Belgium - Taxes on income, profits and capital gains (% of revenue)

Taxes on income, profits and capital gains (% of revenue) in Belgium was 35.07 as of 2015. Its highest value over the past 20 years was 37.22 in 2002, while its lowest value was 34.16 in 2009.

Definition: Taxes on income, profits, and capital gains are levied on the actual or presumptive net income of individuals, on the profits of corporations and enterprises, and on capital gains, whether realized or not, on land, securities, and other assets. Intragovernmental payments are eliminated in consolidation.

Source: International Monetary Fund, Government Finance Statistics Yearbook and data files.

See also:

Year Value
1995 35.73
1996 35.22
1997 35.75
1998 36.84
1999 35.80
2000 36.83
2001 36.83
2002 37.22
2003 36.63
2004 36.86
2005 37.16
2006 36.98
2007 36.64
2008 36.97
2009 34.16
2010 34.77
2011 35.32
2012 35.40
2013 36.17
2014 36.76
2015 35.07

Limitations and Exceptions: For most countries central government finance data have been consolidated into one account, but for others only budgetary central government accounts are available. Countries reporting budgetary data are noted in the country metadata. Because budgetary accounts may not include all central government units (such as social security funds), they usually provide an incomplete picture. In federal states the central government accounts provide an incomplete view of total public finance. Data on government revenue and expense are collected by the IMF through questionnaires to member countries and by the Organisation for Economic Co-operation and Development (OECD). Despite IMF efforts to standardize data collection, statistics are often incomplete, untimely, and not comparable across countries.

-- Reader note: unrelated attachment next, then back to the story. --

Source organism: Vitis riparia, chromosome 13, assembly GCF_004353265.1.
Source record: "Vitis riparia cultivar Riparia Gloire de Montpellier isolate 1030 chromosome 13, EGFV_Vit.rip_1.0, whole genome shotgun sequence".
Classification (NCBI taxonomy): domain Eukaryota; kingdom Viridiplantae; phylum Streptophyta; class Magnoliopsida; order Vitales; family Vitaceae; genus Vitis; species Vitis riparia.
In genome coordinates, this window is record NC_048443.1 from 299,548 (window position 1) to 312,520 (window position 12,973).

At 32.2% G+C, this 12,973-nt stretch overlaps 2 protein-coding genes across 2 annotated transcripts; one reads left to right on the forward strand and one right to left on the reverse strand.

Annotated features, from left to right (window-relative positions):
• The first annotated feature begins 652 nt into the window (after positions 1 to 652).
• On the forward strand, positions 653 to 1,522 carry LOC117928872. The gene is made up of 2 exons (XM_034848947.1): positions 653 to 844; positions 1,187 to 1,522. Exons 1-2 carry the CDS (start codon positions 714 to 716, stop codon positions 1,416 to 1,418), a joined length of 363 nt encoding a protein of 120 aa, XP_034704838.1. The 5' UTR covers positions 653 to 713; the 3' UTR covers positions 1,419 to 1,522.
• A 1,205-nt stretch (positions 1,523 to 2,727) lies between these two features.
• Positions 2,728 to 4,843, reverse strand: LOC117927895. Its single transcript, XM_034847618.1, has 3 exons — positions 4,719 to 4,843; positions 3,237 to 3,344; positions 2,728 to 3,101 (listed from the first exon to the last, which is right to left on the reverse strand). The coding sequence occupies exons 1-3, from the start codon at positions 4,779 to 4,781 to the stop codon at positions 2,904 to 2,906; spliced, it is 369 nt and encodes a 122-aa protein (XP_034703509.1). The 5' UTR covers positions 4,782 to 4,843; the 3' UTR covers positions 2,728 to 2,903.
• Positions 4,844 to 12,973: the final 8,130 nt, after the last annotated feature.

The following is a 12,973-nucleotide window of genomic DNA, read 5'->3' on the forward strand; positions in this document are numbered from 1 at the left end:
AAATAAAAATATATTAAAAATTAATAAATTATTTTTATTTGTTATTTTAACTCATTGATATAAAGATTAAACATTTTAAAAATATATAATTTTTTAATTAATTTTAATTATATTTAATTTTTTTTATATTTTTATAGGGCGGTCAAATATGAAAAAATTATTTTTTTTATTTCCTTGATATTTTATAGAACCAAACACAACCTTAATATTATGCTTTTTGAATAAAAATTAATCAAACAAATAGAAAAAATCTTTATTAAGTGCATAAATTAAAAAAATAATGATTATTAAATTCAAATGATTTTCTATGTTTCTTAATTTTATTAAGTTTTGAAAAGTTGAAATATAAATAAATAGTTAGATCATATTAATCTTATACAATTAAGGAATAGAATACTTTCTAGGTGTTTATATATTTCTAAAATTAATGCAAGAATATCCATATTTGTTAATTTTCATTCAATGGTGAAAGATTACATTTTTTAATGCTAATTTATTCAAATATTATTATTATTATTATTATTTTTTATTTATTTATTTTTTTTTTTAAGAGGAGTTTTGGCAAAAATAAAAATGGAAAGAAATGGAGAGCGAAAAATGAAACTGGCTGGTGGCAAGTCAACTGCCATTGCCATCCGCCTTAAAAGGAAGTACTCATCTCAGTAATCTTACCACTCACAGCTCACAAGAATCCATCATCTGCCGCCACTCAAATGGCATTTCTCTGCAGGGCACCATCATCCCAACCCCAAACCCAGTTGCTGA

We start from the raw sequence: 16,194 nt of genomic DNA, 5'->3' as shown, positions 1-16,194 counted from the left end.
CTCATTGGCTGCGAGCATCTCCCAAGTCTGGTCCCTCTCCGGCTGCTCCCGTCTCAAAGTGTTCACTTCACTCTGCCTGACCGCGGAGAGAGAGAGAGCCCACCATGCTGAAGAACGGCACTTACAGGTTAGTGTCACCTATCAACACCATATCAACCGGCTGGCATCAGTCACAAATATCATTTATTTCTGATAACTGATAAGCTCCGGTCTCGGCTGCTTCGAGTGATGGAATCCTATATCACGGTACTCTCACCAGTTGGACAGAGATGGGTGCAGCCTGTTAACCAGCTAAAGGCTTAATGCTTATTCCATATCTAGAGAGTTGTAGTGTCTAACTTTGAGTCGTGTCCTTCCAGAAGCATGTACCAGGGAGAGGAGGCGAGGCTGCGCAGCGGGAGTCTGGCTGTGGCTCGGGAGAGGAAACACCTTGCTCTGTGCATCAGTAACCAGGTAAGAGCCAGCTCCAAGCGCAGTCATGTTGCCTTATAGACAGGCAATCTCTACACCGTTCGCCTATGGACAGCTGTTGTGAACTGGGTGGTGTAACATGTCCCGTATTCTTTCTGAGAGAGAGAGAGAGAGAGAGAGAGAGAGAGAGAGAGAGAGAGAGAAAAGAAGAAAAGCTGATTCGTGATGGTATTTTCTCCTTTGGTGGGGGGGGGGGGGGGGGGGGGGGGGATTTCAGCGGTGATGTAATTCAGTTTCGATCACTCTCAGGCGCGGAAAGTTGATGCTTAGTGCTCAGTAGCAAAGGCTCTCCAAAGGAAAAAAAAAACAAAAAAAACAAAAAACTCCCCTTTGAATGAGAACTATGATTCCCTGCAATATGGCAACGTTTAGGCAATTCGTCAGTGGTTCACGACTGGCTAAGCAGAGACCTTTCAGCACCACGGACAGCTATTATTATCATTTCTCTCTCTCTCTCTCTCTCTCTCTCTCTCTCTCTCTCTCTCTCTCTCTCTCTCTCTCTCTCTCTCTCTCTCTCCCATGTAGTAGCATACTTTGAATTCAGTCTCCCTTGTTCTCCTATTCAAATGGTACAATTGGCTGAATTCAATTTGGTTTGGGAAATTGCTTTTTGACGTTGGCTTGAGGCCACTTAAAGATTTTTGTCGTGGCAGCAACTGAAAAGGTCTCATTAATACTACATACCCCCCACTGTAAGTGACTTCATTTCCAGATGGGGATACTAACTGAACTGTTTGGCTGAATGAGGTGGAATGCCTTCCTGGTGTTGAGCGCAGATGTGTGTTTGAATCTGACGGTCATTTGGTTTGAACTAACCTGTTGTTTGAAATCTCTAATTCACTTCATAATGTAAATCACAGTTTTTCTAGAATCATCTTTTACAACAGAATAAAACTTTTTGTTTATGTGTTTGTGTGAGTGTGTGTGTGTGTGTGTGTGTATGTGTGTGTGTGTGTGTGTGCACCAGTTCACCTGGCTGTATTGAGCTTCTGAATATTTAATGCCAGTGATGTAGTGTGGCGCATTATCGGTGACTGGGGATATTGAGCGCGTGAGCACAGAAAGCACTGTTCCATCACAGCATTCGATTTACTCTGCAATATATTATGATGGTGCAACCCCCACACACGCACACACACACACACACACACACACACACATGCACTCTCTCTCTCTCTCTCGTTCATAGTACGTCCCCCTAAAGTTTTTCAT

Statistical Concept and Methodology: The IMF's Government Finance Statistics Manual 2014, harmonized with the 2008 SNA, recommends an accrual accounting method, focusing on all economic events affecting assets, liabilities, revenues, and expenses, not just those represented by cash transactions. It accounts for all changes in stocks, so stock data at the end of an accounting period equal stock data at the beginning of the period plus flows over the period. The 1986 manual considered only debt stocks. Government finance statistics are reported in local currency. Many countries report government finance data by fiscal year; see country metadata for information on fiscal year end by country.

Aggregation method: Median

Periodicity: Annual

Classification

Topic: Public Sector Indicators

Sub-Topic: Government finance